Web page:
The idea for AMTC’s first convention began on a fateful day in the early ‘80s, while Carey Lewis and her mother were shepherding talented students to a convention in New York City. Carey, with the heart and mind of a young entrepreneur, turned to her mother and said, “Mom, we can do this better.”
And so, the first Convention was “born” at the Sheraton Hotel in Charleston, S.C., in 1982. The new event hosted 150 performers and 15 agents from New York—small by today’s convention standards, but just the beginning of a 30-year adventure.
The brainstorm behind that original convention is also still what motivates AMTC today. AMTC believed seeing a large group of agents collectively was safer, faster, less expensive, and more effective than trying to see them one by one.
As the convention’s reputation spread, other performing arts schools were inspired to join, which only increased the number of agents who wanted to attend. Eventually the Convention expanded in 1987 to become the Mid-South Models Convention (MSMC), and in 1992 the convention went national, transforming into AMTC: the American Modeling & Talent Convention.
While the convention’s early years focused mainly on models, increasing numbers of actors, singers, dancers, and comics were attending… and becoming stars. Young unknowns like Megan Fox, Mena Suvari, and Matthew Underwood were early graduates who set the stage for the rising stars of today.
Recognizing its position in career-making and its impact on the entertainment industry, the company renamed itself again. AMTC became Actors, Models, & Talent Competition, signaling another new era. The convention expanded in size and prominence, eventually drawing thousands of performers and families each year.
So many came in fact, that two yearly conventions were needed just to accommodate them. AMTC’s star power also increased in the panels of agents, managers and VIPs who came looking for fresh talent. Top names in film, television, modeling, and music descended on AMTC’s conventions, now held in Orlando, Florida. AMTC quickly distanced itself from other conventions looking to copy its success.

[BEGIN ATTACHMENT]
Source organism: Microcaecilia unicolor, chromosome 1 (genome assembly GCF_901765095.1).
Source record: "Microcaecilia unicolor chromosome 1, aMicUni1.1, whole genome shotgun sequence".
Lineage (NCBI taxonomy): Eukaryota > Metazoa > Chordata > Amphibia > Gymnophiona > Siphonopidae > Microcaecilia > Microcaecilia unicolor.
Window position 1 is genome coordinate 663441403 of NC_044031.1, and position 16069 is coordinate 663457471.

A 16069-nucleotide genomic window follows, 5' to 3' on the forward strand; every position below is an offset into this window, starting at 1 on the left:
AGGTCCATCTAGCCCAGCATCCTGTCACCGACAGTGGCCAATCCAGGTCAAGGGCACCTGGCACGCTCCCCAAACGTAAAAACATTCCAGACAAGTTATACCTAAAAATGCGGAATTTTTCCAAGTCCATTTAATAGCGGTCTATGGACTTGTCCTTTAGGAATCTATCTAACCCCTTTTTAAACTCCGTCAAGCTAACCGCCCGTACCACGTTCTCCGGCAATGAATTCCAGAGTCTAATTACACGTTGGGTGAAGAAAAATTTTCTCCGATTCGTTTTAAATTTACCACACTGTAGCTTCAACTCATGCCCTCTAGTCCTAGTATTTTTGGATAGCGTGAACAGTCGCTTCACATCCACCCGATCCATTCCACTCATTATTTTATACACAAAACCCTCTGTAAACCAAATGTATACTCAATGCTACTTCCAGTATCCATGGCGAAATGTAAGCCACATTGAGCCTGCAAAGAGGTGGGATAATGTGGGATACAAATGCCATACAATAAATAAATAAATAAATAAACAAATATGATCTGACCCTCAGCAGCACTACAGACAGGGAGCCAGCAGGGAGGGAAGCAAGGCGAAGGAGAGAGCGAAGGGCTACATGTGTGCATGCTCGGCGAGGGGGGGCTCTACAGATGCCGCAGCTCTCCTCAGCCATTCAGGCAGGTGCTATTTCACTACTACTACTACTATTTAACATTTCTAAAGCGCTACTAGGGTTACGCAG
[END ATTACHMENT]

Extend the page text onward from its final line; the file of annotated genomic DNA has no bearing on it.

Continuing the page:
And yet, there was still a sense something was missing. The company’s growing success in the industry was ultimately hollow for its founder, Carey Lewis. She had accomplished what she’d set out to do. She could look back to that day she told her mother they could “do it better,” and know with confidence it was true. But it wasn’t enough.
In this desert, the true shaping of AMTC began. Carey Lewis, who at the age of 51 saw herself as a burned out CEO, turned her life and her company over to God. She became a committed Christian and the mission of the company changed course, again. In a few short years, one more name change would forever define the company’s core focus.
Throughout the years, the “C” part of AMTC had never quite gelled. Other “C’s,” like “convention,” “conference,” or even “coalition” were offered in addition to “competition.” It turns out the right “C” was finally found in “Christ.” In 2010, AMTC’s official, legal business name became Actors, Models & Talent for Christ. Says Carey, “I now see this as a divine path, though I didn’t know it then.”
“Even more, the deep roots that AMTC grew into fashion and entertainment through its first 24 years would now be used for God’s purposes—to promote His stars into key positions in the most pivotal mission field in the world: media. I was transformed, and so was AMTC—both for such a time as this,” says Lewis.
After years of dedicated, earthly focus, Carey and daughters Glynis and Lexy, with son-in-law and now Director, Adam She, changed gears with a greatly expanded team in purpose, excitement and urgency. The new mission: to launch not just stars, but stars who are role models for God in a world that surely needs them.
And changes have continued to come. 2011 saw more major adjustments when the company adopted a new logo, rebranded the bi-yearly conventions as SHINE, and renamed the training program that leads to convention as The Bridge. All these changes refine the identity of AMTC’s mission to be a light in the industry, and give AMTC’s performers a clearer understanding of the great responsibility before them.
As AMTC enters its 30th year, it is with great pleasure we announce the next God-inspired direction for the company: non-profit status. AMTC has become a fully-formed 501c3 corporation. AMTC’s new purpose: boldly proceed with godly transparency; its renewed mission: greater dedication to performers who are called to be positive role models in the industry.
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